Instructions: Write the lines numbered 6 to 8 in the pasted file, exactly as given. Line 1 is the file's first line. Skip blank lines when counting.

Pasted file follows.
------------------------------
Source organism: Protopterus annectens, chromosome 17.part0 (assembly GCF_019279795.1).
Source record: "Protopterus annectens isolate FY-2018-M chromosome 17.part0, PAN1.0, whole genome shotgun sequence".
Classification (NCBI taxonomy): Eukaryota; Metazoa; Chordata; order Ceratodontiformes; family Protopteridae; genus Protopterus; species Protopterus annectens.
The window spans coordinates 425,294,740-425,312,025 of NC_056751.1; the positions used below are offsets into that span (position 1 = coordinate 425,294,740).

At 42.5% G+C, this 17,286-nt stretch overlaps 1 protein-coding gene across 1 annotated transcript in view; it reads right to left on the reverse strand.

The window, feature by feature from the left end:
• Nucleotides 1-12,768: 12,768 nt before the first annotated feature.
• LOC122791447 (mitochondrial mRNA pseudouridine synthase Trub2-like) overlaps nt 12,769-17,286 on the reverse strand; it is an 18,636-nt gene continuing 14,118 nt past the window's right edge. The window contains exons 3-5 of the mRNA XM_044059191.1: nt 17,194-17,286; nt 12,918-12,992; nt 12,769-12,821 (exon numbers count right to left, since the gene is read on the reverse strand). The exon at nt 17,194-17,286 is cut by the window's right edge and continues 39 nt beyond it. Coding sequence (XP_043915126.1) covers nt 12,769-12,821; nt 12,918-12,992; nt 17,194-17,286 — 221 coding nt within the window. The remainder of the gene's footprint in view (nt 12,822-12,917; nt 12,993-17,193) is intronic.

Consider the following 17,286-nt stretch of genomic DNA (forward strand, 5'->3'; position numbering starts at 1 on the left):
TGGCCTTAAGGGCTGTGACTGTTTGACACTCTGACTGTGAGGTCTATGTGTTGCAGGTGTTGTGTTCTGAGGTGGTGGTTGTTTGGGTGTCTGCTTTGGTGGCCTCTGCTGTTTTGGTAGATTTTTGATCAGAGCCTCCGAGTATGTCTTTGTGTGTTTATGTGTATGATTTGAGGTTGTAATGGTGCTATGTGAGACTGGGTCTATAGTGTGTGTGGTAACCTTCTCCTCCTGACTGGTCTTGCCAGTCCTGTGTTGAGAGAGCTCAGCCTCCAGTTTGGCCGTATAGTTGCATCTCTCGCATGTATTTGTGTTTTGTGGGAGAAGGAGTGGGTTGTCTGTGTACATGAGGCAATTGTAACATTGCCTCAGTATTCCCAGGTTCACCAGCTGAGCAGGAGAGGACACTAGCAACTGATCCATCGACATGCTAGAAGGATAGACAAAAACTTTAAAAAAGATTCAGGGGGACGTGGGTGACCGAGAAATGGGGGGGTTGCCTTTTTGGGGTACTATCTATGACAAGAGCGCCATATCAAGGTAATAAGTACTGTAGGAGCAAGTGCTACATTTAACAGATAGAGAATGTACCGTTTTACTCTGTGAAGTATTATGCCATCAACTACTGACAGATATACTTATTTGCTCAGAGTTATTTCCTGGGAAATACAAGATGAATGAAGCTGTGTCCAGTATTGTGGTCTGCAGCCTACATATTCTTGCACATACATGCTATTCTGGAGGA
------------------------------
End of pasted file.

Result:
The window, feature by feature from the left end:
• Nucleotides 1-12,768: 12,768 nt before the first annotated feature.
• LOC122791447 (mitochondrial mRNA pseudouridine synthase Trub2-like) overlaps nt 12,769-17,286 on the reverse strand; it is an 18,636-nt gene continuing 14,118 nt past the window's right edge. The window contains exons 3-5 of the mRNA XM_044059191.1: nt 17,194-17,286; nt 12,918-12,992; nt 12,769-12,821 (exon numbers count right to left, since the gene is read on the reverse strand). The exon at nt 17,194-17,286 is cut by the window's right edge and continues 39 nt beyond it. Coding sequence (XP_043915126.1) covers nt 12,769-12,821; nt 12,918-12,992; nt 17,194-17,286 — 221 coding nt within the window. The remainder of the gene's footprint in view (nt 12,822-12,917; nt 12,993-17,193) is intronic.